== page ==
The Changing Value Of π & A Breakdown Of SecurityMonday, December 29, 2014
The one undeniable and irrefutable fact that has emerged in the chaos that this last week has been has been that pi to four decimal places is 3.141. My dyslexia and other factors beyond my control should have sent me to another dimension where that figure would not have been the correct one.
My overture to install a password to my computer a week ago (the value of pi to four decimal places) caused my computer to crash. My windows XP is now history and will soon have to deal with the complexity (not an improvement in my opinion) of Windows 7 plus that I will be pouring out of pocket for a digital and slightly more impervious solid state hard drive.
In my effort to protect my wife’s iPhone 4 form unwarranted attention by a visiting teenager I showed how easy it was to install a password on my iPhone 3G. I keyed in pi to four places and everything was fine for almost a day. To my horror when I attempted to type 3141 on my phone the phone told me it was the wrong one. Further attempts led the phone to lock up and make me weight, 5, 10, 15 minutes and finally one hour and a half. I gave up in horror knowing the only fix was taking my phone to an Apple Genius who would electronically dismantle my phone (all data lost).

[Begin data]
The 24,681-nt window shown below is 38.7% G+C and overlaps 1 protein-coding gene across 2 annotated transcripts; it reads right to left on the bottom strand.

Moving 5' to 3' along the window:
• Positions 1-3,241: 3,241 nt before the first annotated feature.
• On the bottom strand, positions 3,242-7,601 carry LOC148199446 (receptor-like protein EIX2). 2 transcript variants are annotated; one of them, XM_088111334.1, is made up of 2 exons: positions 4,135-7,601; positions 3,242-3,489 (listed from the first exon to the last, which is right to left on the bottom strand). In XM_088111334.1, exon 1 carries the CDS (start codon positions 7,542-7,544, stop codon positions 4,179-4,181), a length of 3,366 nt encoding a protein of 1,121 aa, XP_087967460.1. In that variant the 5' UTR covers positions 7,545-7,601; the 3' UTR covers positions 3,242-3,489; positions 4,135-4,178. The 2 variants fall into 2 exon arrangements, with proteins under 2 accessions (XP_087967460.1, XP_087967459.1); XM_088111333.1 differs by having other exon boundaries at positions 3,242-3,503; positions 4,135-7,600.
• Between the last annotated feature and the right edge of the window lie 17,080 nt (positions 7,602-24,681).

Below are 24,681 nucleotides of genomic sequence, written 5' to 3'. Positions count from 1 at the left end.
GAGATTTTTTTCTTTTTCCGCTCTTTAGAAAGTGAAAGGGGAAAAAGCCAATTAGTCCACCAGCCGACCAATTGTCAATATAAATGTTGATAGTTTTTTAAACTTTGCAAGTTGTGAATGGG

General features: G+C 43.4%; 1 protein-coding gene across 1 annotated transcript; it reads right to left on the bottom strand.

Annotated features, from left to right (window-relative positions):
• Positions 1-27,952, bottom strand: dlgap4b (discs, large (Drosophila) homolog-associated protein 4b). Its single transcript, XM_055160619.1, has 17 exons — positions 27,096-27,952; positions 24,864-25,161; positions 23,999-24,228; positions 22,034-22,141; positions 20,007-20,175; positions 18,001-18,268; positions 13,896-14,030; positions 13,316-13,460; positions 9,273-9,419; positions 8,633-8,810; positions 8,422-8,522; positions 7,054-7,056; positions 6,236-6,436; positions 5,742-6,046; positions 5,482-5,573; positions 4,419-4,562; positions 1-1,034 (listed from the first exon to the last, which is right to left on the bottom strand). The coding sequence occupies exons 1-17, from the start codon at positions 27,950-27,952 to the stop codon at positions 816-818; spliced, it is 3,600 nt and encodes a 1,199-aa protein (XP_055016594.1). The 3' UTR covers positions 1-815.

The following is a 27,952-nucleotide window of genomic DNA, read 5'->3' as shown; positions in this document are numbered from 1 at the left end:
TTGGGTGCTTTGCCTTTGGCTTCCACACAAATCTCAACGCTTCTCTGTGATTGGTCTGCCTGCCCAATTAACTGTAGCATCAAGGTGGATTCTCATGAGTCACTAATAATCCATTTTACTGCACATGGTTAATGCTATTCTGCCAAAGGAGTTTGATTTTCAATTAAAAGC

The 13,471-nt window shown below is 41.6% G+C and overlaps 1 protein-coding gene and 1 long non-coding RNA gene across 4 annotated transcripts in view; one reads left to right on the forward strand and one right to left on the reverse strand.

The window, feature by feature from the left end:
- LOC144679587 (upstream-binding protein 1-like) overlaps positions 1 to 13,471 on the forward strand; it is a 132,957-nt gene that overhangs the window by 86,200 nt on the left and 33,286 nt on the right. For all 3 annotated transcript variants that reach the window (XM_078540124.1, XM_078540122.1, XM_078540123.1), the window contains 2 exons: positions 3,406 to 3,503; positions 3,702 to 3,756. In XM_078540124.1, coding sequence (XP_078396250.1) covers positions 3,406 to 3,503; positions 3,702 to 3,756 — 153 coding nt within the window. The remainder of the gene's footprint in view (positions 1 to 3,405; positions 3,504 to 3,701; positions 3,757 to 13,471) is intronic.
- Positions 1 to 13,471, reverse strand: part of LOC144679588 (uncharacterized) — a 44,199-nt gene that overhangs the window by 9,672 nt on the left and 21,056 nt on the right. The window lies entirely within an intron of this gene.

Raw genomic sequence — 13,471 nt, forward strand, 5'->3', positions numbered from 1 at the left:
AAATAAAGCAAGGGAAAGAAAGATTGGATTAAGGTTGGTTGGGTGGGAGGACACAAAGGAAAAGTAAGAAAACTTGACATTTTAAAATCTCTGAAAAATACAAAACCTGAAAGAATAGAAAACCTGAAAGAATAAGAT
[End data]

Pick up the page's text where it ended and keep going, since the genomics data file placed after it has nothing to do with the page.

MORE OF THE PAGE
But in the morning yesterday (I write this on January 1, 2015) I keyed in 3146 and the phone opened. As soon as I could figure it all out I took out the code and my iPhone is happily working.
The word password has been in my mind now for some days and I thought about the Spanish equivalents. It is far more interesting in Spanish. During the long war to push the Moors out of Spain the Spanish army had to devise safety protocols for sieges and when opposing armies where close to each other. The first method was to give out a “nombre”. More often it was the name of a saint that the Moors would be ignorant of. In time that password became a “santo”. As soon as the Moors caught on the Spaniards imposed a second password, a counter-password or contraseña which was called santo y seña which was later simplified to contraseña.
I wonder if the banking term to counter sign does not have some relevance to the above.